Play Value:
    Attracts Pollinators
    Wildlife Food Source
    Wildlife Larval Host
    Particularly Resistant To (Insects/Diseases/Other Problems):
    fire in the landscape.
    Edibility:
    Fruits can be used for jelly or syrup. Sour off the tree.
  • Whole Plant Traits:
    Plant Type:
    Native Plant
    Poisonous
    Shrub
    Tree
    Woody Plant Leaf Characteristics:
    Deciduous
    Habit/Form:
    Erect
    Multi-stemmed
    Open
    Rounded
    Growth Rate:
    Rapid
    Maintenance:
    High
    Texture:
    Medium
  • Cultural Conditions:
    Light:
    Full sun (6 or more hours of direct sunlight a day)
    Soil Texture:
    Clay
    High Organic Matter
    Loam (Silt)
    Sand
    Soil pH:
    Neutral (6.0-8.0)
    Soil Drainage:
    Good Drainage
    Moist
    NC Region:
    Mountains
    USDA Plant Hardiness Zone:
    3a, 3b, 4b, 4a, 5a, 5b, 6a, 6b, 7b, 7a
  • Fruit:
    Fruit Color:
    Red/Burgundy
    Fruit Value To Gardener:
    Edible
    Showy
    Display/Harvest Time:
    Fall
    Summer
    Fruit Type:
    Drupe
    Fruit Length:
    < 1 inch
    Fruit Width:
    < 1 inch
    Fruit Description:
    1/ 4-inch red drupe with a single seed in the center in late summer and fall.
  • Flowers:
    Flower Color:
    White
    Flower Inflorescence:
    Umbel
    Flower Value To Gardener:
    Showy
    Flower Bloom Time:
    Spring
    Flower Petals:
    4-5 petals/rays
    Flower Size:
    < 1 inch
    Flower Description:
    1/2-inch flowers with 5 white petals and several yellow-tipped stamens in the center occur in spring. Umbrels have 3-7 flowers each and occur at branch tips and short lateral branches. Flower blooms from April to May.
  • Leaves:
    Woody Plant Leaf Characteristics:
    Deciduous
    Leaf Color:
    Green
    Leaf Feel:
    Glossy
    Leaf Value To Gardener:
    Showy
    Deciduous Leaf Fall Color:
    Orange
    Red/Burgundy
    Leaf Type:
    Simple
    Leaf Arrangement:
    Alternate
    Leaf Shape:
    Elliptical
    Oblong
    Leaf Margin:
    Serrate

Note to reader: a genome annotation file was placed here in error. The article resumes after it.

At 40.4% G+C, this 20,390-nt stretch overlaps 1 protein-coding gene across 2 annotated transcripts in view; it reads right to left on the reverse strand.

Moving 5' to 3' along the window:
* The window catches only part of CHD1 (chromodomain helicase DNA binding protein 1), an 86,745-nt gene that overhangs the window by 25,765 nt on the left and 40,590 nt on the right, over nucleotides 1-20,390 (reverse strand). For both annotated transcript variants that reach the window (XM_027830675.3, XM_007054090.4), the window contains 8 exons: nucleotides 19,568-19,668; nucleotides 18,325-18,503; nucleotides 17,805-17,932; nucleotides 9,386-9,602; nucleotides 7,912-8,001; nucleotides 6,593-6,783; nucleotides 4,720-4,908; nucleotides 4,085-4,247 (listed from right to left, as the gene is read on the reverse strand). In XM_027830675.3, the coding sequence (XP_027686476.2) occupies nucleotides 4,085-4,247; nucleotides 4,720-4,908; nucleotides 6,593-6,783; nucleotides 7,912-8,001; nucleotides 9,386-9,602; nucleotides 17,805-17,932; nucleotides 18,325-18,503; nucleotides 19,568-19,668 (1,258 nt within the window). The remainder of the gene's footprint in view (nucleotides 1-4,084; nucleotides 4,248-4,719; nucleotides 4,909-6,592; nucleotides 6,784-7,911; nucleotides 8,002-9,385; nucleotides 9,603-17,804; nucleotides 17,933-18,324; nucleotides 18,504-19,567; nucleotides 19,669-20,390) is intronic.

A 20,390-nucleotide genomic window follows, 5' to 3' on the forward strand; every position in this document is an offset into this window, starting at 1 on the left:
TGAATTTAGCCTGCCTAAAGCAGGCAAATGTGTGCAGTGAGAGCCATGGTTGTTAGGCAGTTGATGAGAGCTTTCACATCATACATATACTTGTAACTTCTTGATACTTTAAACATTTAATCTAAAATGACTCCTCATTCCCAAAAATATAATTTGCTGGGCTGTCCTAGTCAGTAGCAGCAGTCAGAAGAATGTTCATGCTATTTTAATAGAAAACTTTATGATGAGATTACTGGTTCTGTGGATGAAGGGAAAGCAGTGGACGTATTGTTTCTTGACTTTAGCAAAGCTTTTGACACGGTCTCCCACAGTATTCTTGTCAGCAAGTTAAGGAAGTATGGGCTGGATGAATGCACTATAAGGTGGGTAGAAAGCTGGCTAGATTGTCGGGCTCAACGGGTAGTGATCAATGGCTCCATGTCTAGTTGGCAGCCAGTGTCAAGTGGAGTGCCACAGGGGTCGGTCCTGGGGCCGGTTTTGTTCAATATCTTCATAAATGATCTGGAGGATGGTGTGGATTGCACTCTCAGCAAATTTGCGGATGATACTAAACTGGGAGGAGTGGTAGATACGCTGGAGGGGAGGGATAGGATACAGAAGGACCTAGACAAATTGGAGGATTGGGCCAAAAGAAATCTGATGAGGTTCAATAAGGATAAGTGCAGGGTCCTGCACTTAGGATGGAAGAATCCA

Hairs Present:
    Yes
    Leaf Length:
    1-3 inches
    Leaf Width:
    < 1 inch
    Leaf Description:
    Leaves are simple and alternate and oval to lance-shaped. 3 to 5 inches long and ¾ to 1½ inches wide, pointed tip, tapered or rounded base. The upper surface is dark yellow-green and shiny, the lower surface lighter and smooth or with hairs along the veins. Margins are finely serrated. Fall color is showy in reds and oranges.
  • Bark:
    Bark Color:
    Dark Brown
    Dark Gray
    Red/Burgundy
    Surface/Attachment:
    Peeling
    Bark Description:
    The bark shiny reddish-brown to gray with conspicuous horizontal lenticels (pores). Bark peels in horizontal strips
  • Stem:
    Stem Color:
    Brown/Copper
    Red/Burgundy
    Stem Is Aromatic:
    No
    Stem Bud Terminal:
    Cluster of terminal buds
    Stem Lenticels:
    Conspicuous
    Stem Surface:
    Smooth (glabrous)
    Stem Description:
    Twigs are red to reddish-brown, shiny smooth or occasionally sparsely hairy with a flaky, waxy cuticle.
  • Landscape:
    Landscape Location:
    Meadow
    Naturalized Area
    Woodland
    Landscape Theme:
    Butterfly Garden
    Pollinator Garden
    Design Feature:
    Flowering Tree
    Attracts:
    Butterflies
    Pollinators
    Songbirds
    Problems:
    Frequent Disease Problems
    Frequent Insect Problems
    Messy
    Poisonous to Humans
    Problem for Cats
    Problem for Dogs
    Problem for Horses
  • Poisonous to Humans:
    Poison Severity:
    High
    Poison Symptoms:
    Highly toxic, may be fatal if eaten. Symptoms include gasping, weakness, excitement, pupil dilation, spasms, convulsions, coma, respiratory failure.
    Poison Toxic Principle:
    Cyanogenic glycoside, amygdalin.
    Causes Contact Dermatitis:
    No
    Poison Part:
    Bark
    Flowers
    Leaves
    Stems